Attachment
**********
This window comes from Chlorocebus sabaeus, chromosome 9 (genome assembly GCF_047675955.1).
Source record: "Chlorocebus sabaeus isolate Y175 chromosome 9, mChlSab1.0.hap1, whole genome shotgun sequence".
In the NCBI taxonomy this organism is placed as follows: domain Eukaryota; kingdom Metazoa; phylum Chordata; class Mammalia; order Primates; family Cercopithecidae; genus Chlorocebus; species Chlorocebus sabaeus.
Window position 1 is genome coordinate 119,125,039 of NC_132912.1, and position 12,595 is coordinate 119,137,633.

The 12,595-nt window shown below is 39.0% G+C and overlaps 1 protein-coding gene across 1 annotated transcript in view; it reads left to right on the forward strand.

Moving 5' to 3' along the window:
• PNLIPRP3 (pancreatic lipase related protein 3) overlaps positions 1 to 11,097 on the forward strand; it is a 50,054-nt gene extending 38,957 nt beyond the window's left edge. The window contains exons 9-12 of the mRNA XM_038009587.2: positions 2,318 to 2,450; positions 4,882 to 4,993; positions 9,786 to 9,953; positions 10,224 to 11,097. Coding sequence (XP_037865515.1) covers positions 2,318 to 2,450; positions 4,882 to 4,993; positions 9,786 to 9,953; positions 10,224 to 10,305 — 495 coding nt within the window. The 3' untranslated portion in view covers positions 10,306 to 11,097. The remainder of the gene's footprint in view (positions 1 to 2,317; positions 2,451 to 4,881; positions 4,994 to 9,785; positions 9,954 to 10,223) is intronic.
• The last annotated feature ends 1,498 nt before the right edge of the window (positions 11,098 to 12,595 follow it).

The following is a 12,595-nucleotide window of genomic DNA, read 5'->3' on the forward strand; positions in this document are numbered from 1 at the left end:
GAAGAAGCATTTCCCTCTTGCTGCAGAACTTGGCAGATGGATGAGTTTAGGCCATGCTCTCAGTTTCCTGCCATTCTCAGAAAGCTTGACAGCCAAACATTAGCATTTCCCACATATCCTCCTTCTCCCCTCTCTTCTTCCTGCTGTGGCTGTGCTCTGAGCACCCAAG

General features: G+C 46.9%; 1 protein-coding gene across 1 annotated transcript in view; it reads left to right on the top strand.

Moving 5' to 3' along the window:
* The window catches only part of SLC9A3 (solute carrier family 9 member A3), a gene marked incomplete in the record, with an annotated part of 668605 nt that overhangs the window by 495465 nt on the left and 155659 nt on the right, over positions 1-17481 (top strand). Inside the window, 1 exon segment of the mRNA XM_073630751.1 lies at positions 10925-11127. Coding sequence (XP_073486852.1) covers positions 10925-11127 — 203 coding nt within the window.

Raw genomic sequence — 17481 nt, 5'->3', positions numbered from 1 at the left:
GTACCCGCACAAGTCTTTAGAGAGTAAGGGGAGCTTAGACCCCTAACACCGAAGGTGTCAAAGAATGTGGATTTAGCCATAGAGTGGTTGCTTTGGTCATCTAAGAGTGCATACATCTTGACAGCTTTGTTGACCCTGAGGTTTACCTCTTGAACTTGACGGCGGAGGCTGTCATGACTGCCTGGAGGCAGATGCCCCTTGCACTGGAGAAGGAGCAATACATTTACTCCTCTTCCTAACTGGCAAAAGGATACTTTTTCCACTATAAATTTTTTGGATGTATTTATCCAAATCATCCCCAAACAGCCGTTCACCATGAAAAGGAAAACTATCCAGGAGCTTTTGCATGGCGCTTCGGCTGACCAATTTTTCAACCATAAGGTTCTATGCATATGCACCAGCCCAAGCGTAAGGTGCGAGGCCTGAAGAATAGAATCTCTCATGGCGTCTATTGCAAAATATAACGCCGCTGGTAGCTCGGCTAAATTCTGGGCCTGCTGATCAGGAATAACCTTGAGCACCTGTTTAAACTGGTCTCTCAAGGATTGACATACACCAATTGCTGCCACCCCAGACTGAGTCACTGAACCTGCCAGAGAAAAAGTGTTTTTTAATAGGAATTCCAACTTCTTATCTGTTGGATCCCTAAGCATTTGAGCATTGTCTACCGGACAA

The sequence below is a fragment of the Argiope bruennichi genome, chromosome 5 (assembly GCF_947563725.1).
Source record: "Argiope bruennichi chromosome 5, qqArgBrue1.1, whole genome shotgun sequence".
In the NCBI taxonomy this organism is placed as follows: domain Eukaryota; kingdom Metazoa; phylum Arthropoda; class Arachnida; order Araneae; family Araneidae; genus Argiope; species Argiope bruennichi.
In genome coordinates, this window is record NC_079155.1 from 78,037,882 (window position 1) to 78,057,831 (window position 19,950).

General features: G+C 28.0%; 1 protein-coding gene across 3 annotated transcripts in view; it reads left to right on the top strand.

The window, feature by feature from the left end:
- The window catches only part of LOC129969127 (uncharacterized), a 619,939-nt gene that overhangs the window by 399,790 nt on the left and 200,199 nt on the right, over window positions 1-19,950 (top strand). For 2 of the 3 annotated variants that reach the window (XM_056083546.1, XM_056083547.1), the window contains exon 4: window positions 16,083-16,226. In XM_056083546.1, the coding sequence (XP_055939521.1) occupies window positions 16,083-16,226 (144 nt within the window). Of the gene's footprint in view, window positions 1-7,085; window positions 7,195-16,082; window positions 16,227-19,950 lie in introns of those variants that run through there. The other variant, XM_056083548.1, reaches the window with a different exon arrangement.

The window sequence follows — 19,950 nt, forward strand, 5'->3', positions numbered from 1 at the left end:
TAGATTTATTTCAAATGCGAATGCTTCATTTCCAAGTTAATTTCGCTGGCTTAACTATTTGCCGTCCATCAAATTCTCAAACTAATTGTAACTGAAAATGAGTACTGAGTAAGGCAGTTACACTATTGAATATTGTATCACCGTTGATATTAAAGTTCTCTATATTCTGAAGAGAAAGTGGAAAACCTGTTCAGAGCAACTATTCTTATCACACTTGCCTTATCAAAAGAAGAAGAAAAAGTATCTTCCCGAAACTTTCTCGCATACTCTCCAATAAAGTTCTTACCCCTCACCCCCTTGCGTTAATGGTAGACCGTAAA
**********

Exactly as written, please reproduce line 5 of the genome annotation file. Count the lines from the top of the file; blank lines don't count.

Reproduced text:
The 12,595-nt window shown below is 39.0% G+C and overlaps 1 protein-coding gene across 1 annotated transcript in view; it reads left to right on the forward strand.